English | 2010 | ISBN: 0813034655, 0813041694 | 190 pages | PDF | 2,3 MB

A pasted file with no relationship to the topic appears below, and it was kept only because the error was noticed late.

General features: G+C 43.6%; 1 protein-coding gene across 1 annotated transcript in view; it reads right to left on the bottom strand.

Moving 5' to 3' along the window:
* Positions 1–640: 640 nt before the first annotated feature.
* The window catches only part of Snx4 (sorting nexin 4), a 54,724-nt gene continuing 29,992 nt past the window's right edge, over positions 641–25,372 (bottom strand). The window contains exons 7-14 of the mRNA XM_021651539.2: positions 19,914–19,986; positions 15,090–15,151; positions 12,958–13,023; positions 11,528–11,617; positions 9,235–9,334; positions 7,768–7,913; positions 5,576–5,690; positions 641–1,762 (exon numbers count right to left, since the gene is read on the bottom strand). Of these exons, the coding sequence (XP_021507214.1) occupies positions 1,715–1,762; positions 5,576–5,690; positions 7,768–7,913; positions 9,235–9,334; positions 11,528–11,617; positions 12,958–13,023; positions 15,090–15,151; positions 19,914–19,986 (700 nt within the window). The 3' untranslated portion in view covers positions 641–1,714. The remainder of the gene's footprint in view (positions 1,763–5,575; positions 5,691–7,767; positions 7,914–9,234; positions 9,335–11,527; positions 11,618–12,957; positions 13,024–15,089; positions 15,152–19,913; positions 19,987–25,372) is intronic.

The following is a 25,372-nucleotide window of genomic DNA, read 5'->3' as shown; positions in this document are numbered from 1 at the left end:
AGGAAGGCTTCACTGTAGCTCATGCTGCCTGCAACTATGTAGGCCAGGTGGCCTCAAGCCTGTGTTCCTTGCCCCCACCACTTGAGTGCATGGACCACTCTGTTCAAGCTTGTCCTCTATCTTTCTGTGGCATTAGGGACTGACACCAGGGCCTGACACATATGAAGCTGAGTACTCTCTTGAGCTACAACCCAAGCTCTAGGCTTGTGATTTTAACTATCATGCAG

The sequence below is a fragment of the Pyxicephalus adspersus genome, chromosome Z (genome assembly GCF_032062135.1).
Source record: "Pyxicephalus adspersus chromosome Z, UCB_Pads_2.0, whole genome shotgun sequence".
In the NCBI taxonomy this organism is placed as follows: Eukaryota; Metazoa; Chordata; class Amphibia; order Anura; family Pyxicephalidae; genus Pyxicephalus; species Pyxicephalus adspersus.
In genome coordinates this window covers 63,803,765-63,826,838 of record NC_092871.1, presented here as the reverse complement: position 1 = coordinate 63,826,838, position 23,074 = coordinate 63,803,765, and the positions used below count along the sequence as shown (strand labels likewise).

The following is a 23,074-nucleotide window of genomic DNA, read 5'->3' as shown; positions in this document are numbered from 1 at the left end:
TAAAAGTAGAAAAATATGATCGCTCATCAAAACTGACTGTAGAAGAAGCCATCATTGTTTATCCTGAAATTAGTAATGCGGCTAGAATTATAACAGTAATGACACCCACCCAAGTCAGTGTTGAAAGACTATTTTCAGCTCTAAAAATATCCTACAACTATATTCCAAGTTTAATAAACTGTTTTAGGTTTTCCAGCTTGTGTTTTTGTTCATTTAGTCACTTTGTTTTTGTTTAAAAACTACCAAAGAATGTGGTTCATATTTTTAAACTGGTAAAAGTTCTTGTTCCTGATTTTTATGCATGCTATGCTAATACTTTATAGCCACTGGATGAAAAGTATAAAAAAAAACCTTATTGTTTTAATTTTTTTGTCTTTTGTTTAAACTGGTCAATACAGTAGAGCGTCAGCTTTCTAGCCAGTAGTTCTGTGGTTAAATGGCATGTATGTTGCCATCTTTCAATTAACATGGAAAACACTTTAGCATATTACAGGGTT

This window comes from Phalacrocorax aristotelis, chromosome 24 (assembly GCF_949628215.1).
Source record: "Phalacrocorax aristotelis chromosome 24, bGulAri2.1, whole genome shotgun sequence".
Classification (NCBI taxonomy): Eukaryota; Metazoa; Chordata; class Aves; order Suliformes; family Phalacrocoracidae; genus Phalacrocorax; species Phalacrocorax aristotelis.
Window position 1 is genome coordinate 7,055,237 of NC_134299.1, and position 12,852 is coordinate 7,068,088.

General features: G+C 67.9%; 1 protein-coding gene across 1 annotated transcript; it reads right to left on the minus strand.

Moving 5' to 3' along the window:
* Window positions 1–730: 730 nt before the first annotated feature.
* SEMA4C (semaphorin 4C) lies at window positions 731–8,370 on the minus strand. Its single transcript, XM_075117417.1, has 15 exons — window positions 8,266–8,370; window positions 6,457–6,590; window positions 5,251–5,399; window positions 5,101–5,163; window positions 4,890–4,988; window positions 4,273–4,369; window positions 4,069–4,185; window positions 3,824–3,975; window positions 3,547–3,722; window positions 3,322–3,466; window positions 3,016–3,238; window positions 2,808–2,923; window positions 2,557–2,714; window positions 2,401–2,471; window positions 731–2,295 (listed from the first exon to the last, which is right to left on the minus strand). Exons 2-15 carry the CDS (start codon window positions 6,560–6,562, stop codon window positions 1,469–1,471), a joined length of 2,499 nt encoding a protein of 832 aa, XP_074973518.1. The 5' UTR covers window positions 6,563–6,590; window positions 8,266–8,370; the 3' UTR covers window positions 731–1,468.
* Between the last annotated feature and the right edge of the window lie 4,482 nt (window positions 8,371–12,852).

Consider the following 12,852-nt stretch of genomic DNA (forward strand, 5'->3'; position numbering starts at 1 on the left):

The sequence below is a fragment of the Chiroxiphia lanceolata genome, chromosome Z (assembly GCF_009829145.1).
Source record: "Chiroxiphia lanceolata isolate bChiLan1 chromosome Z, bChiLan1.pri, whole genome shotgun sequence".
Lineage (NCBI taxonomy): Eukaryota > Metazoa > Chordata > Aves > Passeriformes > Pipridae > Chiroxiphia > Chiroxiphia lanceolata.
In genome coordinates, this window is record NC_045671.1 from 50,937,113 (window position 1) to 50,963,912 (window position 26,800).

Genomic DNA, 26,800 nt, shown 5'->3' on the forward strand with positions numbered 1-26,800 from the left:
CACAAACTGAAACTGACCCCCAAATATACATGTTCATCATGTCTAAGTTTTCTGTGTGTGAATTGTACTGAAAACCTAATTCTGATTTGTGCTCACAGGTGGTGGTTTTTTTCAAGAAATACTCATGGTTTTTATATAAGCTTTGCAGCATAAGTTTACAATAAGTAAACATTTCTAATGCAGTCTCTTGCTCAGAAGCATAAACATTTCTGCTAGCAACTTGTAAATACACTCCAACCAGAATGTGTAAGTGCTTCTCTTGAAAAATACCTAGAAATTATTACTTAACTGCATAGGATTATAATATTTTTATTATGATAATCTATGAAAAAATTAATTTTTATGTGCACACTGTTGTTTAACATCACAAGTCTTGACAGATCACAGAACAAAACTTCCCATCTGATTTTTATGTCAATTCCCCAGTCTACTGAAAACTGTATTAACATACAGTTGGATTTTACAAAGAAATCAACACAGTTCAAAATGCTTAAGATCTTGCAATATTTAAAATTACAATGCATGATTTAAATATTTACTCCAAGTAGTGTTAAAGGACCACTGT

"Gauges & measures how railroad labor unions emerged from the World War I experience stronger & more vitally interested in improving their members' lives. Captures how well the railroad unions embarked on a path of reforming retirement systems & social security."--Colin J. Davis, University of Alabama, Birmingham "Makes an interesting argument that the leadership of the railroad unions, primarily the operating crafts, were leaders in the development of labor law & social policy that predates the founding of the CIO."--Mark A. Crouch, labor educator American historians tend to believe that labor activism was moribund in the years between the First World War & the New Deal. Jon Huibregtse challenges this perspective in his examination of the railroad unions of the time, arguing that not only were they active, but that they made a big difference in American Labor practices by helping to set legal precedents. Huibregtse explains how efforts by the Plumb Plan League & the Railroad Labor Executive Association created the Railroad Labor Act, its amendments, & the Railroad Retirement Act. These laws became models for the National Labor Relations Act & the Social Security Act. Unfortunately, the significant contributions of the railroad laws are, more often than not, overlooked when the NLRA or Social Security are discussed. Offering a new perspective on labor unions in the 1920s, Huibregtse describes how the railroad unions created a model for union activism that workers' organizations followed for the next two decades. Jon R. Huibregtse is professor & chair of the history department at Framingham State University.